Shortening is any fat that is a solid at room temperature and used to make crumbly pastry and other food products. Although butter is solid at room temperature and is frequently used in making pastry, the term “shortening” seldom refers to butter, but is more closely related to Margarine.
Since the invention of Hydrogenated Vegetable Oil in the early 20th century, it has come almost exclusively to mean Hydrogenated Vegetable Oil. It shares many properties with lard: Both are semi–solid fats with a higher smoke point than Butter and Margarine. They contain less water and are thus less prone to splattering, making them safer for frying. It has higher fat content with lard compared to about 80% for butter and margarine.
While similar to Lard, it was much cheaper to produce. It also requires no refrigeration, which further lowered its costs and increased its appeal in a time when refrigerators were rare.
A short dough is one that is crumbly or mealy. The opposite of short dough is a “long” dough or dough that stretches. Vegetable shortening (or butter, or other solid fats) can produce both types of dough; the difference is in technique. To produce a short dough, which is commonly used for tarts, the shortening is cut into the flour with a pastry blender, pair of table knives, fingers, or other utensil until the resulting mixture has a fine, cornmeal–like texture. For long dough, it is cut in only until the pea–sized crumbs are formed, or even larger lumps may be included. After cutting in the fat, the liquid (if any) is added and the dough is shaped for baking.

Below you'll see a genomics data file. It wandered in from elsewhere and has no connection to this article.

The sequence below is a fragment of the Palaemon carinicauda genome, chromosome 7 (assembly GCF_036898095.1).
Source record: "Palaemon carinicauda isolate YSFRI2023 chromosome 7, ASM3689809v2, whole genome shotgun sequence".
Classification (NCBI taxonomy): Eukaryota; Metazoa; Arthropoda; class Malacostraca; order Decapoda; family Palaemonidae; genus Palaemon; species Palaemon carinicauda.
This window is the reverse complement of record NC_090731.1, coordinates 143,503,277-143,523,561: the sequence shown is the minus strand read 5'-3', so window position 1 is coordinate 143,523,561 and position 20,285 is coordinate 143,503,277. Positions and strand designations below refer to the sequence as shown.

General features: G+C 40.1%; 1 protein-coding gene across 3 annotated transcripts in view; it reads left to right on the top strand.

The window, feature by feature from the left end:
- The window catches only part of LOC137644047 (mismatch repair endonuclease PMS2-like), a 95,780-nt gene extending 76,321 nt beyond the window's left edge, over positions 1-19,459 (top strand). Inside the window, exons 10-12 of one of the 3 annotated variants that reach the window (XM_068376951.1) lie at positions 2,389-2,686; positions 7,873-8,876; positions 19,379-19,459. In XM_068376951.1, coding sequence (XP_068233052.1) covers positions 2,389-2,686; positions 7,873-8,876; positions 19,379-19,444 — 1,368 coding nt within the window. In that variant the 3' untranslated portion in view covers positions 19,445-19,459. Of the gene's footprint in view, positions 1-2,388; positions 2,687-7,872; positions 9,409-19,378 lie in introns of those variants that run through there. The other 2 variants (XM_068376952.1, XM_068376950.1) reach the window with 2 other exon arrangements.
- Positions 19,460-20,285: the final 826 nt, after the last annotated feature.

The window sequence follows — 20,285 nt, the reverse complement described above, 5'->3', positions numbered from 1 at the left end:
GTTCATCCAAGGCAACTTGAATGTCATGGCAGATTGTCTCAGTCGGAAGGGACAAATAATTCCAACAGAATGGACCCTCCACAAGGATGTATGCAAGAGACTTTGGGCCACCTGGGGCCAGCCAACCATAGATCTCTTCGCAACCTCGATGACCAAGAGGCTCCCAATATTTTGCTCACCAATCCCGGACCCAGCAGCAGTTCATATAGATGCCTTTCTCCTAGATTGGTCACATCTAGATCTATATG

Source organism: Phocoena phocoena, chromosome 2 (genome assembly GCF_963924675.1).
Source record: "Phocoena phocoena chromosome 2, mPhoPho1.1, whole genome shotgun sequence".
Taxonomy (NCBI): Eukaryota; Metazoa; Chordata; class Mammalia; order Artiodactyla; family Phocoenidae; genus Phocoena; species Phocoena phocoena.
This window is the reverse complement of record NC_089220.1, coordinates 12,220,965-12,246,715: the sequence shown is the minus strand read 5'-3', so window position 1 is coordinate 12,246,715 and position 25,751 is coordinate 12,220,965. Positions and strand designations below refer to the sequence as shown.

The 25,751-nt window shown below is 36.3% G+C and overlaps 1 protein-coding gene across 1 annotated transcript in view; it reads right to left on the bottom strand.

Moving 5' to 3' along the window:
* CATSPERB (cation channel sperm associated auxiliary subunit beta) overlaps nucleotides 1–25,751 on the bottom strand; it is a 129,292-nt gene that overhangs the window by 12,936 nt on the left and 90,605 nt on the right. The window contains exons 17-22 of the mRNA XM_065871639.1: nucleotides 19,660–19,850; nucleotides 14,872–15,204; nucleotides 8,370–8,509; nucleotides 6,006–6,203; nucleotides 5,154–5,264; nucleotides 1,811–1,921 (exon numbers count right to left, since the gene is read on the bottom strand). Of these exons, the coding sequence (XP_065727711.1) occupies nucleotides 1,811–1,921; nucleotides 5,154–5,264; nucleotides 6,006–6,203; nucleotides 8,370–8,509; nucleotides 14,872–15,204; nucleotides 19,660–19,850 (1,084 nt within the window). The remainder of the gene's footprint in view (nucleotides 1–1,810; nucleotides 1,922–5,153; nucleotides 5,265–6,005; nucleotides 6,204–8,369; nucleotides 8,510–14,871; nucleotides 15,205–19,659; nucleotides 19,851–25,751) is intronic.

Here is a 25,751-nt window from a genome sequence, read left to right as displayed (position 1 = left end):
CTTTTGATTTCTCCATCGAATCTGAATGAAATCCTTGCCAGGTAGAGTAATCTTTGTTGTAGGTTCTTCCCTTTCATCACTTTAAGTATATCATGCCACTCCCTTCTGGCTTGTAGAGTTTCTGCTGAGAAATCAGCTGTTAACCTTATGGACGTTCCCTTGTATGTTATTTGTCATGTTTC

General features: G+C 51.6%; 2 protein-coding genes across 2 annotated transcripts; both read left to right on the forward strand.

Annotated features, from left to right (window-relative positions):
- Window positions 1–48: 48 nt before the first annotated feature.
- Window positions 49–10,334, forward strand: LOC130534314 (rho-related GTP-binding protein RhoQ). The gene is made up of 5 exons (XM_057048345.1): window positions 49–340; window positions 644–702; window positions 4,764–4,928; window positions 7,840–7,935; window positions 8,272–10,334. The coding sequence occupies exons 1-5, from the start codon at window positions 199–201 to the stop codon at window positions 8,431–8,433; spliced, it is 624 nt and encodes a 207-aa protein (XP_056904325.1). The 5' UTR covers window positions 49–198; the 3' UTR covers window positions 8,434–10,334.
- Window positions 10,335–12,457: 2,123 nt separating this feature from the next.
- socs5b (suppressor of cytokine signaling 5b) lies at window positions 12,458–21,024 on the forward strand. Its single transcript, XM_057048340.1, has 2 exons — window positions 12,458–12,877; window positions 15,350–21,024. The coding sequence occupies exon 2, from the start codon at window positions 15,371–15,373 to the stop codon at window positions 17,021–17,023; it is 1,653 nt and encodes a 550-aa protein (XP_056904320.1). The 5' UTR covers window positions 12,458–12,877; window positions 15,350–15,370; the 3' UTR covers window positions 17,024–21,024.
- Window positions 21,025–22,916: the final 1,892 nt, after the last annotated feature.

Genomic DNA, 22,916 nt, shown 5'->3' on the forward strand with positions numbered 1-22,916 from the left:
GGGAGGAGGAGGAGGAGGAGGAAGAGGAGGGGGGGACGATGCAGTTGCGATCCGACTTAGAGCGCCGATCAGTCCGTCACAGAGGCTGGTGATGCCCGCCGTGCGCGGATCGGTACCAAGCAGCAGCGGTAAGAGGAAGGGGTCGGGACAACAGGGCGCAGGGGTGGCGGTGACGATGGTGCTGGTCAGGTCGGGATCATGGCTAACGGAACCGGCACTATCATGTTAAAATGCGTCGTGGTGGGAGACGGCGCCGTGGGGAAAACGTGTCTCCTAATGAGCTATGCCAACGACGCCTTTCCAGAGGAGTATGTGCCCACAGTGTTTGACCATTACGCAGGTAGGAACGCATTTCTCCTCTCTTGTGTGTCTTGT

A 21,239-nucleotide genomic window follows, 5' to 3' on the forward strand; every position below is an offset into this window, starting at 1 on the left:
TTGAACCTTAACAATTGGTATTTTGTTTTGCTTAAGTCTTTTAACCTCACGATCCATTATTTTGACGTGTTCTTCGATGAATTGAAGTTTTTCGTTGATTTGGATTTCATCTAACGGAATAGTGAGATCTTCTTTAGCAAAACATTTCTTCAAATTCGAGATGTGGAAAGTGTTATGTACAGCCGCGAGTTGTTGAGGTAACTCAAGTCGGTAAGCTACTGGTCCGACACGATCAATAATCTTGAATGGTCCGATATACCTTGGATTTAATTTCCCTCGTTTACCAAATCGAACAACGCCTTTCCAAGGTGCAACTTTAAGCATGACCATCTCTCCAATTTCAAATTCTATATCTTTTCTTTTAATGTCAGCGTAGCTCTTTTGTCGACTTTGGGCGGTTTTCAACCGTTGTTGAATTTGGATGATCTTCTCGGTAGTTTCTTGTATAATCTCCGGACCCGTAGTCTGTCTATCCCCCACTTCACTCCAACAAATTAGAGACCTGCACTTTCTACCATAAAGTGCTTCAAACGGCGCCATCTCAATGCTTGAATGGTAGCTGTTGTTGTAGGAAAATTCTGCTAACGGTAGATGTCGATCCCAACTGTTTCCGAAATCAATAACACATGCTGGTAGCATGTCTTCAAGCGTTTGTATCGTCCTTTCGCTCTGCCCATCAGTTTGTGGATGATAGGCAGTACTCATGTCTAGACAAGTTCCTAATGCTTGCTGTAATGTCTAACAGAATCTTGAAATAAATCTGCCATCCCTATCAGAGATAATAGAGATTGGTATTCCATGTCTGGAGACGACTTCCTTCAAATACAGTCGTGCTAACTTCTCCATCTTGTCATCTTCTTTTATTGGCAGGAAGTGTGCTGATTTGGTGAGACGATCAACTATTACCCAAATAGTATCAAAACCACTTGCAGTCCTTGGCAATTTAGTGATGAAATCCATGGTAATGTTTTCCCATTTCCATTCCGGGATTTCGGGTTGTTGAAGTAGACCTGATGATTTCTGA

All Purpose Vegetable Shortening produced without partially Hydrogenated Vegetable Oils is superb for light frying and baking, and excellent for use in Cookies, Cakes, Biscuits, Pie Crusts, Pastries and Bread Making.
Standard Specification of various Shortening: